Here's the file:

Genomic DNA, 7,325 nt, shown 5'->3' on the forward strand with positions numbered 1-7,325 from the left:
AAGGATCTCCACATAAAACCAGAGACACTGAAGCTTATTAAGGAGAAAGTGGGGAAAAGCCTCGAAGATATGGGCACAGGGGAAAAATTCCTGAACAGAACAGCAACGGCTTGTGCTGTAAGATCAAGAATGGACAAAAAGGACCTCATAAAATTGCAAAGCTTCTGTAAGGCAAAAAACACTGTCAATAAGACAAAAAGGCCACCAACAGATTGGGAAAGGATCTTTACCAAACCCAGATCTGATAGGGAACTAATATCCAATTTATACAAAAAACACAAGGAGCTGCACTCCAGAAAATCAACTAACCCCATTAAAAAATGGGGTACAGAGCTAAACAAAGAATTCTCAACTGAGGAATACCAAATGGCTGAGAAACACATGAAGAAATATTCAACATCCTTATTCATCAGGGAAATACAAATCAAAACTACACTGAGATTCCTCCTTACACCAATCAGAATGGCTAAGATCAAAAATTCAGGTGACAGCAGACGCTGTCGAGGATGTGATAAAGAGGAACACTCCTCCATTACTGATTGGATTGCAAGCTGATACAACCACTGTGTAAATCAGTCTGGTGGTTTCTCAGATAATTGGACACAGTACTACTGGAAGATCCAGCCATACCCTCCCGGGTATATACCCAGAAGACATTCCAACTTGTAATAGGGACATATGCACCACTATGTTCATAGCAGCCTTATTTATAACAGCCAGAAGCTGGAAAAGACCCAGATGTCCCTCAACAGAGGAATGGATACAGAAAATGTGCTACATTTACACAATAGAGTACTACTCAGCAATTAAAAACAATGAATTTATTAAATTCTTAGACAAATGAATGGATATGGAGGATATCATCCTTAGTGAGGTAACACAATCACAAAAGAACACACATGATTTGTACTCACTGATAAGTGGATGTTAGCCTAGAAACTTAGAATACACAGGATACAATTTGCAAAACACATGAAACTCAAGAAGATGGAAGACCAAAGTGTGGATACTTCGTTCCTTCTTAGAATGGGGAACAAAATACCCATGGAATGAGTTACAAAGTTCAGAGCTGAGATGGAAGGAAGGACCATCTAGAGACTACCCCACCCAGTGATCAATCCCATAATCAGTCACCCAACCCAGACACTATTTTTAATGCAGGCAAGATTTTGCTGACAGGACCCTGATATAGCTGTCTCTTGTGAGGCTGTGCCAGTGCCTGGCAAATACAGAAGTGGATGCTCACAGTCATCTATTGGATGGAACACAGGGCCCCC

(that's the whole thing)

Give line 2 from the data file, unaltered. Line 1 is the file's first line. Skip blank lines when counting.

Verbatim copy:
AAGGATCTCCACATAAAACCAGAGACACTGAAGCTTATTAAGGAGAAAGTGGGGAAAAGCCTCGAAGATATGGGCACAGGGGAAAAATTCCTGAACAGAACAGCAACGGCTTGTGCTGTAAGATCAAGAATGGACAAAAAGGACCTCATAAAATTGCAAAGCTTCTGTAAGGCAAAAAACACTGTCAATAAGACAAAAAGGCCACCAACAGATTGGGAAAGGATCTTTACCAAACCCAGATCTGATAGGGAACTAATATCCAATTTATACAAAAAACACAAGGAGCTGCACTCCAGAAAATCAACTAACCCCATTAAAAAATGGGGTACAGAGCTAAACAAAGAATTCTCAACTGAGGAATACCAAATGGCTGAGAAACACATGAAGAAATATTCAACATCCTTATTCATCAGGGAAATACAAATCAAAACTACACTGAGATTCCTCCTTACACCAATCAGAATGGCTAAGATCAAAAATTCAGGTGACAGCAGACGCTGTCGAGGATGTGATAAAGAGGAACACTCCTCCATTACTGATTGGATTGCAAGCTGATACAACCACTGTGTAAATCAGTCTGGTGGTTTCTCAGATAATTGGACACAGTACTACTGGAAGATCCAGCCATACCCTCCCGGGTATATACCCAGAAGACATTCCAACTTGTAATAGGGACATATGCACCACTATGTTCATAGCAGCCTTATTTATAACAGCCAGAAGCTGGAAAAGACCCAGATGTCCCTCAACAGAGGAATGGATACAGAAAATGTGCTACATTTACACAATAGAGTACTACTCAGCAATTAAAAACAATGAATTTATTAAATTCTTAGACAAATGAATGGATATGGAGGATATCATCCTTAGTGAGGTAACACAATCACAAAAGAACACACATGATTTGTACTCACTGATAAGTGGATGTTAGCCTAGAAACTTAGAATACACAGGATACAATTTGCAAAACACATGAAACTCAAGAAGATGGAAGACCAAAGTGTGGATACTTCGTTCCTTCTTAGAATGGGGAACAAAATACCCATGGAATGAGTTACAAAGTTCAGAGCTGAGATGGAAGGAAGGACCATCTAGAGACTACCCCACCCAGTGATCAATCCCATAATCAGTCACCCAACCCAGACACTATTTTTAATGCAGGCAAGATTTTGCTGACAGGACCCTGATATAGCTGTCTCTTGTGAGGCTGTGCCAGTGCCTGGCAAATACAGAAGTGGATGCTCACAGTCATCTATTGGATGGAACACAGGGCCCCC